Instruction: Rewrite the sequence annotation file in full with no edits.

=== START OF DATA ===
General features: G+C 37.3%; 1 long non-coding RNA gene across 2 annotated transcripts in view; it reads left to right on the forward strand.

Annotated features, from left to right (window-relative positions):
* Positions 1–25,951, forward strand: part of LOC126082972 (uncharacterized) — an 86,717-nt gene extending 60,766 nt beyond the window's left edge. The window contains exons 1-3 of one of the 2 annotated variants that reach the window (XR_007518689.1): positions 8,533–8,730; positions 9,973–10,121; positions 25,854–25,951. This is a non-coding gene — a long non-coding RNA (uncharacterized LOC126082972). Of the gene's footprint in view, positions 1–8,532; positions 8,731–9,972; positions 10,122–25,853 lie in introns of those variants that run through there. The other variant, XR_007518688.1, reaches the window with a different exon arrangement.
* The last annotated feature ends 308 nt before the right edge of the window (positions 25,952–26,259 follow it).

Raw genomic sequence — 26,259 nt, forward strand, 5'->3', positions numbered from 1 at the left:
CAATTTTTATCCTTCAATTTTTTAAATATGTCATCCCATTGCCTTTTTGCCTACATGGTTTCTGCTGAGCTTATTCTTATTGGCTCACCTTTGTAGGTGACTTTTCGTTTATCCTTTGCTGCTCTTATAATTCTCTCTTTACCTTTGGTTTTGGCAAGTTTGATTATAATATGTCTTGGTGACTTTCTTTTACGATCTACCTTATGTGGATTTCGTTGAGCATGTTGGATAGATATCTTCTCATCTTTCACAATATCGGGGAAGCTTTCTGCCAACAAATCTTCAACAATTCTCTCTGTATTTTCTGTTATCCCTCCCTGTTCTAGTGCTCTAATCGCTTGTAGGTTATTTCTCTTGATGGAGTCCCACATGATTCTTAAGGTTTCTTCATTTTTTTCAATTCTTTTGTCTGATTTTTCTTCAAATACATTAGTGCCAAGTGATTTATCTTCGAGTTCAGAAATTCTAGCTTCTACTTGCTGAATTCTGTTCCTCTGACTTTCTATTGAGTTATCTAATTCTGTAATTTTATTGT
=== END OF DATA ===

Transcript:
General features: G+C 37.3%; 1 long non-coding RNA gene across 2 annotated transcripts in view; it reads left to right on the forward strand.

Annotated features, from left to right (window-relative positions):
* Positions 1–25,951, forward strand: part of LOC126082972 (uncharacterized) — an 86,717-nt gene extending 60,766 nt beyond the window's left edge. The window contains exons 1-3 of one of the 2 annotated variants that reach the window (XR_007518689.1): positions 8,533–8,730; positions 9,973–10,121; positions 25,854–25,951. This is a non-coding gene — a long non-coding RNA (uncharacterized LOC126082972). Of the gene's footprint in view, positions 1–8,532; positions 8,731–9,972; positions 10,122–25,853 lie in introns of those variants that run through there. The other variant, XR_007518688.1, reaches the window with a different exon arrangement.
* The last annotated feature ends 308 nt before the right edge of the window (positions 25,952–26,259 follow it).

Raw genomic sequence — 26,259 nt, forward strand, 5'->3', positions numbered from 1 at the left:
CAATTTTTATCCTTCAATTTTTTAAATATGTCATCCCATTGCCTTTTTGCCTACATGGTTTCTGCTGAGCTTATTCTTATTGGCTCACCTTTGTAGGTGACTTTTCGTTTATCCTTTGCTGCTCTTATAATTCTCTCTTTACCTTTGGTTTTGGCAAGTTTGATTATAATATGTCTTGGTGACTTTCTTTTACGATCTACCTTATGTGGATTTCGTTGAGCATGTTGGATAGATATCTTCTCATCTTTCACAATATCGGGGAAGCTTTCTGCCAACAAATCTTCAACAATTCTCTCTGTATTTTCTGTTATCCCTCCCTGTTCTAGTGCTCTAATCGCTTGTAGGTTATTTCTCTTGATGGAGTCCCACATGATTCTTAAGGTTTCTTCATTTTTTTCAATTCTTTTGTCTGATTTTTCTTCAAATACATTAGTGCCAAGTGATTTATCTTCGAGTTCAGAAATTCTAGCTTCTACTTGCTGAATTCTGTTCCTCTGACTTTCTATTGAGTTATCTAATTCTGTAATTTTATTGT